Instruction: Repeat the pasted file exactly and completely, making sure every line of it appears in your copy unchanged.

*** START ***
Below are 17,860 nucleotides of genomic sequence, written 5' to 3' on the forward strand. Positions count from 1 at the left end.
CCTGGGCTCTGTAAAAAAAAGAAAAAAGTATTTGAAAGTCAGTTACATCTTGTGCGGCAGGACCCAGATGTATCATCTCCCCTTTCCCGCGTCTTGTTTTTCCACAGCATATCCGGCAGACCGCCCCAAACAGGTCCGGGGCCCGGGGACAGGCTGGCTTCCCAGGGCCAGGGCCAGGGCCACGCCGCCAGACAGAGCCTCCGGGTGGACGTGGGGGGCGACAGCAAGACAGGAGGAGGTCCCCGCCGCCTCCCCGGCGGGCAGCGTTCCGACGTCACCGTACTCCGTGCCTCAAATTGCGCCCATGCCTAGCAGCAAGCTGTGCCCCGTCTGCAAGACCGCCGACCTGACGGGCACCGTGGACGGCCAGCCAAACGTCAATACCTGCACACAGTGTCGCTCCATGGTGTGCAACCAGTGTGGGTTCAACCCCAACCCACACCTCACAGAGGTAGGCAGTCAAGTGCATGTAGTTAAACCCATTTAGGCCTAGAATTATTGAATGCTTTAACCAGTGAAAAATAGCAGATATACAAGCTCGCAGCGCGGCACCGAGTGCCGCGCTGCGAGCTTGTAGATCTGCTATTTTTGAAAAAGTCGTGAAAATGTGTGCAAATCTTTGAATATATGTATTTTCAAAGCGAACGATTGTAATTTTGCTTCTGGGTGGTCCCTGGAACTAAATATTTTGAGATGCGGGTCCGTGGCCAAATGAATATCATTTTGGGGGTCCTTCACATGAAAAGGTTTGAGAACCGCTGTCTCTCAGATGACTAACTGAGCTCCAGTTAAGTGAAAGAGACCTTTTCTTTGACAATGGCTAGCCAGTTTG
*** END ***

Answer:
Below are 17,860 nucleotides of genomic sequence, written 5' to 3' on the forward strand. Positions count from 1 at the left end.
CCTGGGCTCTGTAAAAAAAAGAAAAAAGTATTTGAAAGTCAGTTACATCTTGTGCGGCAGGACCCAGATGTATCATCTCCCCTTTCCCGCGTCTTGTTTTTCCACAGCATATCCGGCAGACCGCCCCAAACAGGTCCGGGGCCCGGGGACAGGCTGGCTTCCCAGGGCCAGGGCCAGGGCCACGCCGCCAGACAGAGCCTCCGGGTGGACGTGGGGGGCGACAGCAAGACAGGAGGAGGTCCCCGCCGCCTCCCCGGCGGGCAGCGTTCCGACGTCACCGTACTCCGTGCCTCAAATTGCGCCCATGCCTAGCAGCAAGCTGTGCCCCGTCTGCAAGACCGCCGACCTGACGGGCACCGTGGACGGCCAGCCAAACGTCAATACCTGCACACAGTGTCGCTCCATGGTGTGCAACCAGTGTGGGTTCAACCCCAACCCACACCTCACAGAGGTAGGCAGTCAAGTGCATGTAGTTAAACCCATTTAGGCCTAGAATTATTGAATGCTTTAACCAGTGAAAAATAGCAGATATACAAGCTCGCAGCGCGGCACCGAGTGCCGCGCTGCGAGCTTGTAGATCTGCTATTTTTGAAAAAGTCGTGAAAATGTGTGCAAATCTTTGAATATATGTATTTTCAAAGCGAACGATTGTAATTTTGCTTCTGGGTGGTCCCTGGAACTAAATATTTTGAGATGCGGGTCCGTGGCCAAATGAATATCATTTTGGGGGTCCTTCACATGAAAAGGTTTGAGAACCGCTGTCTCTCAGATGACTAACTGAGCTCCAGTTAAGTGAAAGAGACCTTTTCTTTGACAATGGCTAGCCAGTTTG